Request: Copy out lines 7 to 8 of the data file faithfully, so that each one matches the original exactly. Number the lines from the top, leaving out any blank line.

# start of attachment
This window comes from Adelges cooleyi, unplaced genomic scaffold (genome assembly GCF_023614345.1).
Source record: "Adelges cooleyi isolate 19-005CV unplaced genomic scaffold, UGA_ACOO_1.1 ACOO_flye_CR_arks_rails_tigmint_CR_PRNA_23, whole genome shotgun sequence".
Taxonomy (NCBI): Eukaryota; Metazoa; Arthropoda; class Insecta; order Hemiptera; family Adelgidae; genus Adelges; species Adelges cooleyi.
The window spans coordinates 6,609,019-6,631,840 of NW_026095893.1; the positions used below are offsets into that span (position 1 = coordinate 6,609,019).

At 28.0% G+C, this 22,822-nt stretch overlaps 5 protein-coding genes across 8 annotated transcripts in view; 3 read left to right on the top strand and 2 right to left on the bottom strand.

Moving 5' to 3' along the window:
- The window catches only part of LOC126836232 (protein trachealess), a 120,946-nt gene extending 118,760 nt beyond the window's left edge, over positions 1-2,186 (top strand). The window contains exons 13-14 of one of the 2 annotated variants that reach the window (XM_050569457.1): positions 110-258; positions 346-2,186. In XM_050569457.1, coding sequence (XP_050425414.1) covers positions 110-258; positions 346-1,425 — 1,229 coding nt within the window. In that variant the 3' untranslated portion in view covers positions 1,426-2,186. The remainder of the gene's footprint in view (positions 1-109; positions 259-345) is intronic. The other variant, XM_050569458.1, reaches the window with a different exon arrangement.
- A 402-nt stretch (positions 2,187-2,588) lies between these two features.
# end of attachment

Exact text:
- The window catches only part of LOC126836232 (protein trachealess), a 120,946-nt gene extending 118,760 nt beyond the window's left edge, over positions 1-2,186 (top strand). The window contains exons 13-14 of one of the 2 annotated variants that reach the window (XM_050569457.1): positions 110-258; positions 346-2,186. In XM_050569457.1, coding sequence (XP_050425414.1) covers positions 110-258; positions 346-1,425 — 1,229 coding nt within the window. In that variant the 3' untranslated portion in view covers positions 1,426-2,186. The remainder of the gene's footprint in view (positions 1-109; positions 259-345) is intronic. The other variant, XM_050569458.1, reaches the window with a different exon arrangement.
- A 402-nt stretch (positions 2,187-2,588) lies between these two features.